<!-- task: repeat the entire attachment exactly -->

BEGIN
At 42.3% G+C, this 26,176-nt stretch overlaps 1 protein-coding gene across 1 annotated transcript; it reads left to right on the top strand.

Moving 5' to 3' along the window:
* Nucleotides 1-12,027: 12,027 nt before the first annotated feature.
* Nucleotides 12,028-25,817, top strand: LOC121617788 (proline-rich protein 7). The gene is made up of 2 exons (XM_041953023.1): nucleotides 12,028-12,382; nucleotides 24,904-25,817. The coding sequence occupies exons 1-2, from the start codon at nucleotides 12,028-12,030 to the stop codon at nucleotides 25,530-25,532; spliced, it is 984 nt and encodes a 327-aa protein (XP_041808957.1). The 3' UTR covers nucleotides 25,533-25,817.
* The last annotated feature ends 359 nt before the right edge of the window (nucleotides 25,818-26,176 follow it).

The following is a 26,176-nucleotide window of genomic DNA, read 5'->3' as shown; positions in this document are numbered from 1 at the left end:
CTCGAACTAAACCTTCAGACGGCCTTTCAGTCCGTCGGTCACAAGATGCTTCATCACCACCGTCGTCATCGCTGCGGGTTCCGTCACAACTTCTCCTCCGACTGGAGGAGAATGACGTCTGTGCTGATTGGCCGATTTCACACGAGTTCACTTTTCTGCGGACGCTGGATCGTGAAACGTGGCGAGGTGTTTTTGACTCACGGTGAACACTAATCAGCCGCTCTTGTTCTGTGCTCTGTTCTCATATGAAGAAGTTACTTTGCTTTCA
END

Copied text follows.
At 42.3% G+C, this 26,176-nt stretch overlaps 1 protein-coding gene across 1 annotated transcript; it reads left to right on the top strand.

Moving 5' to 3' along the window:
* Nucleotides 1-12,027: 12,027 nt before the first annotated feature.
* Nucleotides 12,028-25,817, top strand: LOC121617788 (proline-rich protein 7). The gene is made up of 2 exons (XM_041953023.1): nucleotides 12,028-12,382; nucleotides 24,904-25,817. The coding sequence occupies exons 1-2, from the start codon at nucleotides 12,028-12,030 to the stop codon at nucleotides 25,530-25,532; spliced, it is 984 nt and encodes a 327-aa protein (XP_041808957.1). The 3' UTR covers nucleotides 25,533-25,817.
* The last annotated feature ends 359 nt before the right edge of the window (nucleotides 25,818-26,176 follow it).

The following is a 26,176-nucleotide window of genomic DNA, read 5'->3' as shown; positions in this document are numbered from 1 at the left end:
CTCGAACTAAACCTTCAGACGGCCTTTCAGTCCGTCGGTCACAAGATGCTTCATCACCACCGTCGTCATCGCTGCGGGTTCCGTCACAACTTCTCCTCCGACTGGAGGAGAATGACGTCTGTGCTGATTGGCCGATTTCACACGAGTTCACTTTTCTGCGGACGCTGGATCGTGAAACGTGGCGAGGTGTTTTTGACTCACGGTGAACACTAATCAGCCGCTCTTGTTCTGTGCTCTGTTCTCATATGAAGAAGTTACTTTGCTTTCA